2010 Harley-Davidson Sportster XL 883C


Love it!

General Comments:

I still love it, and the novelty has not worn off.

I find it comfortable (I'm 6'1"), but have yet to ride it for longer than an hour.

Fuel economy is OK, but range (with the 17l tank) insufficient for where I live - up to 300km between fuel stops.

Acceleration is grand, but it does seem to bump into the rev-limiter just as it's getting into its stride. I usually manage to hit the cut-out in both first and second gears.

H-D say the suspension was upgraded and retuned from the 2009 model C onwards - well, I hate to think what the earlier models were like, for the kidneys really suffer over any sort of bump. But, is it worth spending serious money on upgrading the suspension, or this a limitation of the design?

Nothing has fallen off yet, but I've lost mobile phone and house keys out of my pants pockets - must be the different leg angle with the forward controls.

It has cost quite a bit to set in up with luggage for a trip (including sissy bar), and somewhere (secure) for the tools would be nice.

Would you buy another motorcycle from this manufacturer? Yes

Review Date: 20th November, 2011

2005 Harley-Davidson Sportster XL 883C


Wish I could marry it. Hahaha..


Bottomed out on a speed bump and ripped the oil drain plug off the end of the hose. My fault.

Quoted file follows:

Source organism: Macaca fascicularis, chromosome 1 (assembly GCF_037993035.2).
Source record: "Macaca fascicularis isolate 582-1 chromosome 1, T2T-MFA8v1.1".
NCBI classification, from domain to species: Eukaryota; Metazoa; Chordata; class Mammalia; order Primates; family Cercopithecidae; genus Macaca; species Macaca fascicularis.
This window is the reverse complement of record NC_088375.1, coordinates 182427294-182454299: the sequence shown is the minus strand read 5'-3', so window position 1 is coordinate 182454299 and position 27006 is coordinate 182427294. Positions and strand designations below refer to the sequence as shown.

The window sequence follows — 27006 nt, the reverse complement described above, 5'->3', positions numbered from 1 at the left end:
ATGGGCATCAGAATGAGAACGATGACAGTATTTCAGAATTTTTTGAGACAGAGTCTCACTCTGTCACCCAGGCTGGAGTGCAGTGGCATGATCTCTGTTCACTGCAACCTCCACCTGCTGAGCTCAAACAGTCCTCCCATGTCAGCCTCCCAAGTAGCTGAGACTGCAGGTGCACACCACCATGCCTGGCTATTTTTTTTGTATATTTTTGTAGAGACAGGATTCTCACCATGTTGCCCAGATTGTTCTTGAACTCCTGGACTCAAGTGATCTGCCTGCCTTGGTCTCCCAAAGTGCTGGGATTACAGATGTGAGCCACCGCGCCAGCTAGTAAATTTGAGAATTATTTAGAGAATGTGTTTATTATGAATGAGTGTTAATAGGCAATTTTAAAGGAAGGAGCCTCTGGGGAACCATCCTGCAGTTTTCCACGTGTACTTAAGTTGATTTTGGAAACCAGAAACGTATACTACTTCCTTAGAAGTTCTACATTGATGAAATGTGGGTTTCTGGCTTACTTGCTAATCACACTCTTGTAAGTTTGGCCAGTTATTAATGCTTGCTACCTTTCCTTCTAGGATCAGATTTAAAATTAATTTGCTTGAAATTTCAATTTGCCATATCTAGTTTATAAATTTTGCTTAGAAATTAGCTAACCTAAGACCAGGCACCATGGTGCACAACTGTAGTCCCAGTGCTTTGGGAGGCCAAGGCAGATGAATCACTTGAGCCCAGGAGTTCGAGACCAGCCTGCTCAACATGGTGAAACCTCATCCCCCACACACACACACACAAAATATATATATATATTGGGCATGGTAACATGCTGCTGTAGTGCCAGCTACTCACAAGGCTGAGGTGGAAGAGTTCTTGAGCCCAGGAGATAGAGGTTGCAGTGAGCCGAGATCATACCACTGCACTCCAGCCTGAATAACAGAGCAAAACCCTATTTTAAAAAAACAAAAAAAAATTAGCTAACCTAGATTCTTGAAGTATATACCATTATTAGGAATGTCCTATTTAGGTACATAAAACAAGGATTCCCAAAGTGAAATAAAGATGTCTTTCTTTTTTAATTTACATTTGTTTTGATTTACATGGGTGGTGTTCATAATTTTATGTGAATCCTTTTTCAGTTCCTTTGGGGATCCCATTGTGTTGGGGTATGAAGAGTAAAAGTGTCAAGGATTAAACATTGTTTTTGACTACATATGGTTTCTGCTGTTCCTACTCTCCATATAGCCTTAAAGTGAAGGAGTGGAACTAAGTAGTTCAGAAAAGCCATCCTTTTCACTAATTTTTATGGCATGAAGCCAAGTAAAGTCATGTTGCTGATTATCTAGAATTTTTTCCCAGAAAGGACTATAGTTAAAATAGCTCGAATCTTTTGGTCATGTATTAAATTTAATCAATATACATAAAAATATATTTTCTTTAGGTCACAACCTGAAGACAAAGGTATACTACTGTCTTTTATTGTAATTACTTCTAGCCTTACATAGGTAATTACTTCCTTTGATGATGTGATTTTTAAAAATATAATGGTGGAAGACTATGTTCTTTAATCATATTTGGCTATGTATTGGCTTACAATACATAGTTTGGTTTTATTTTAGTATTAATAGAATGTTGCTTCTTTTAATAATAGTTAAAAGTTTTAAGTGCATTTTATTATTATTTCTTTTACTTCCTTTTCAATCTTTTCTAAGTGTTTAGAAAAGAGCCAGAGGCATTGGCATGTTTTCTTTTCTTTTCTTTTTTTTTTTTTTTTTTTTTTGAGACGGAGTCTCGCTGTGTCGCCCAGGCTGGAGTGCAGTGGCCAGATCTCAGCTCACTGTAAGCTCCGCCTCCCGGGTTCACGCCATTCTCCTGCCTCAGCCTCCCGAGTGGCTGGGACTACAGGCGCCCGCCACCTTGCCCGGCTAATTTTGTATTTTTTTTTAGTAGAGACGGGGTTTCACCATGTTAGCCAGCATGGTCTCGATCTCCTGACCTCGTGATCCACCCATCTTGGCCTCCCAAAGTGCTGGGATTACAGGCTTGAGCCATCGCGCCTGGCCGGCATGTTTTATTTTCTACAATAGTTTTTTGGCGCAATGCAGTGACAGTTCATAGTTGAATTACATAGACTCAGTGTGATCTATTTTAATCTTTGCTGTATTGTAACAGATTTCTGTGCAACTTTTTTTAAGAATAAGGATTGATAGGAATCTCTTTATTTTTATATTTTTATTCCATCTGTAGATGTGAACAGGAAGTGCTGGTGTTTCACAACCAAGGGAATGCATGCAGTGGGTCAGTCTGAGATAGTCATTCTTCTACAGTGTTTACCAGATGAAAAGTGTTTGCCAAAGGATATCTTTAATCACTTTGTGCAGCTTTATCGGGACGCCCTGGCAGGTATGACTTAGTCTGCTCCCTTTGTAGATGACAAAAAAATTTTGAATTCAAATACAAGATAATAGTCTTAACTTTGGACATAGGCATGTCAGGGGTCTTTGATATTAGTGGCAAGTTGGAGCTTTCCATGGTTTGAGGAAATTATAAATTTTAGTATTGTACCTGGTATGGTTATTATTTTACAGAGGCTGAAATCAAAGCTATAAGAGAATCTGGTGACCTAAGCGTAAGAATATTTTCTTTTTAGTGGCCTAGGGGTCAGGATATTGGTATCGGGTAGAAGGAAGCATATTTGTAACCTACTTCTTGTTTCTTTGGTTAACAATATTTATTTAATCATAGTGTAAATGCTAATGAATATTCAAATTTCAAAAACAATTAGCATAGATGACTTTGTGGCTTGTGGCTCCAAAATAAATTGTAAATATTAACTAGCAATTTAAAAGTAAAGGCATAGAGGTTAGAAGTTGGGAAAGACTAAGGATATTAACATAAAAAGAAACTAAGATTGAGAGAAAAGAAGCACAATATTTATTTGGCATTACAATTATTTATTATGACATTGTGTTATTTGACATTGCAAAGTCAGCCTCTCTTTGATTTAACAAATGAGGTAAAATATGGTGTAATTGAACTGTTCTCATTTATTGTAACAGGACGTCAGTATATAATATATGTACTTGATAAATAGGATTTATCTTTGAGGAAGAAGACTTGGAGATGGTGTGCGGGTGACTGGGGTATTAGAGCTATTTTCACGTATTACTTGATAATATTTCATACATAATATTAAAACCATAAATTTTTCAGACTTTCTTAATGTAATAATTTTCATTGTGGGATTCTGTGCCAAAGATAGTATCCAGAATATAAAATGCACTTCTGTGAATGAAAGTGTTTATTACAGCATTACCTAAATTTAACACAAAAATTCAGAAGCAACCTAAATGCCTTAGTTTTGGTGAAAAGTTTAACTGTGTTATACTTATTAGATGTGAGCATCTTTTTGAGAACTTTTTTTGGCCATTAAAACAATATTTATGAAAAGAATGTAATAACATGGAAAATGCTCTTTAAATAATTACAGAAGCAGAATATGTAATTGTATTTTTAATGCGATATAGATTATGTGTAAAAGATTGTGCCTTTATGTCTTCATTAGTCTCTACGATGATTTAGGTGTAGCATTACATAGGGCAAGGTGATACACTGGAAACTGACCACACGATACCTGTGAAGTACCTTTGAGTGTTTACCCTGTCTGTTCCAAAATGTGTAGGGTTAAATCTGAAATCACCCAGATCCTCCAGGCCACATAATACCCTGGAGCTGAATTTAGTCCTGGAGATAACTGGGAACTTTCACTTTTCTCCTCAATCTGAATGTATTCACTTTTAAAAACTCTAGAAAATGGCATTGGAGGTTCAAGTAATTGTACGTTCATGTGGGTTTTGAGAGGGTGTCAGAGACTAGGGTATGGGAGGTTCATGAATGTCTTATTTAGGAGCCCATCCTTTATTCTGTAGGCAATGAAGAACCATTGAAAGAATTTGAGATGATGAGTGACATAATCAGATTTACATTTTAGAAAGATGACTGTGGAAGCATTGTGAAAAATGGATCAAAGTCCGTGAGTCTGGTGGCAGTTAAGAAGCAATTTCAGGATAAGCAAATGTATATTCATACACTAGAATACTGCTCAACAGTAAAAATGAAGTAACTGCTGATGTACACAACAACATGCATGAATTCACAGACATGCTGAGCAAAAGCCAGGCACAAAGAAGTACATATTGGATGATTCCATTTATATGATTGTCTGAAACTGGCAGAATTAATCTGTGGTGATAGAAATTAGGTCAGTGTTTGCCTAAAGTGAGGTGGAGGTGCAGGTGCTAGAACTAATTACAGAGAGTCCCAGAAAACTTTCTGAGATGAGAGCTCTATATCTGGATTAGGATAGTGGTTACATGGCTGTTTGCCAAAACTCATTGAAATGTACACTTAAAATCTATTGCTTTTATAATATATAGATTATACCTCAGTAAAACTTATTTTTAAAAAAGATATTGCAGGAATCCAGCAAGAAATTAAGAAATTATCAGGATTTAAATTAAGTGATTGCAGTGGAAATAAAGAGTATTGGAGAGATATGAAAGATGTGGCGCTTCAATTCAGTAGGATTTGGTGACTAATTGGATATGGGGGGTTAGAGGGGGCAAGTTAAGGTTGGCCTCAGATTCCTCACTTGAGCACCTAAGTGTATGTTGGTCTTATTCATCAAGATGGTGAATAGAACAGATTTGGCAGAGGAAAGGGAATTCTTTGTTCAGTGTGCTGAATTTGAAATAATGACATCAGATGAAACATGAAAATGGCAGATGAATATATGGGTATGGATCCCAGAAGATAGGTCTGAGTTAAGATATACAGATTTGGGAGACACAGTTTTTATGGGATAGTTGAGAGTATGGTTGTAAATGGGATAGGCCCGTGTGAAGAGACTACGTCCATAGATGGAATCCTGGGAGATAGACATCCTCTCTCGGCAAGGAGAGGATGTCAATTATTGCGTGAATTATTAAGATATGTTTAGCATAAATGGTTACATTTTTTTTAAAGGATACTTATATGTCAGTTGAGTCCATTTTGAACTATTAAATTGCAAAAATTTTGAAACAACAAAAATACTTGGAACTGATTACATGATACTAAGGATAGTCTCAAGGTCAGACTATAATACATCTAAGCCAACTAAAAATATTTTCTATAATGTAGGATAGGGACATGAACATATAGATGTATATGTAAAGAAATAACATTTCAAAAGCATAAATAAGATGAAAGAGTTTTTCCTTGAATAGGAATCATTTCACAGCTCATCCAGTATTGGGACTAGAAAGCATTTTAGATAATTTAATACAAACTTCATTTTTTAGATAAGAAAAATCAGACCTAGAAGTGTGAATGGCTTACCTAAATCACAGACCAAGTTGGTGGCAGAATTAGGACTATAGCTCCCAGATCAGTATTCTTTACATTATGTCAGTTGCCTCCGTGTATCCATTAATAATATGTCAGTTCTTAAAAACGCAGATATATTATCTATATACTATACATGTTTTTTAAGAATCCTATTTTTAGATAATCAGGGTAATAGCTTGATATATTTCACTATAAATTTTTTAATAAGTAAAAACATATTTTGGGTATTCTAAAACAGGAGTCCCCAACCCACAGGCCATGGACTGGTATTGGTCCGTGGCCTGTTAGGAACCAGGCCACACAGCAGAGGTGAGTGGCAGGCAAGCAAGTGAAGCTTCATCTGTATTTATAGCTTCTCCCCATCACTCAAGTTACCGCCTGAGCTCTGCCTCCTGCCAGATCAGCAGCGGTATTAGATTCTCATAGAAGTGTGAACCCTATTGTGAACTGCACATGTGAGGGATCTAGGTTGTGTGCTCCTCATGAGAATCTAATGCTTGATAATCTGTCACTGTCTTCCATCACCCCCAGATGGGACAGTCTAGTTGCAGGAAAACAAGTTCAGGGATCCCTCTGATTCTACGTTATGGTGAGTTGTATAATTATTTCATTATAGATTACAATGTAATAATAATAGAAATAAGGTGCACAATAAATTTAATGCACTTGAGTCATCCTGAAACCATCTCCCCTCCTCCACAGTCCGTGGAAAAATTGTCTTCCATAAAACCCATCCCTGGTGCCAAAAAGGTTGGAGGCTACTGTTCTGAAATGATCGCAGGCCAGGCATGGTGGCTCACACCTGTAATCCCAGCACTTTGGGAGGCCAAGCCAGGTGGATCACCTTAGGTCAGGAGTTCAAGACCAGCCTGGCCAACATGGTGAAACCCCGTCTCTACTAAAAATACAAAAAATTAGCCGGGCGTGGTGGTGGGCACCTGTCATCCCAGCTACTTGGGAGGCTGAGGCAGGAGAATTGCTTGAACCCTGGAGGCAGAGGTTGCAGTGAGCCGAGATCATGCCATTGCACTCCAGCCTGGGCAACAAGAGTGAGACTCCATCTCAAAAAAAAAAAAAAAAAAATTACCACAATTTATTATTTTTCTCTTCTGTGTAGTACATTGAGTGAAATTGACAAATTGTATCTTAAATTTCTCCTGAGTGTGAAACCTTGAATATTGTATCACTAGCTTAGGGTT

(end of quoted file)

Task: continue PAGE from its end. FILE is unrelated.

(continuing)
Easily fixed, just a new plastic plug that mounted to underside of chassis (in between the frame rails actually).

Wore out rear brake pads and apparently twisted the caliper! Had a shop rebuild the caliper and rear brake master cylinder. Found out the shop did a dodgy job. Used wrong brake fluid to the point of the master cylinder rusting, corroding and otherwise seizing.

Hence no longer using that shop and doing most of the work myself on the bike.

General Comments:

No backfiring ever, but is lazy off the bottom, but that's just an 883. Can easily be fixed with a few simple mods. Breathing is the key.

For new DIY guys (and girls), Number one rule is to always maintain the bike on a regular basis.

Make sure it is tuned right (especially if you do mods to it). Don't skimp on parts. Oils ain't oils, etc, etc...

Also make sure you get a manual and take your time. Check and double check what you're doing and be realistic about your ability. If you're not sure how to set the valves, don't try to rebuild the engine.

Don't be afraid to ask questions. For every question you'll get 3 different answers most of the time. Learn who the guys in the know are, and listen and learn.

I run on open air element K&N air filter, 1 3/4" drag pipes with 6" baffles and torque cones and never any issues.

Girls bike? Let them ask that question again when you leave a softail eating your dust. Hahaha...

Keep your knees in the air and rubber side down.

Would you buy another motorcycle from this manufacturer? Yes

Review Date: 7th November, 2009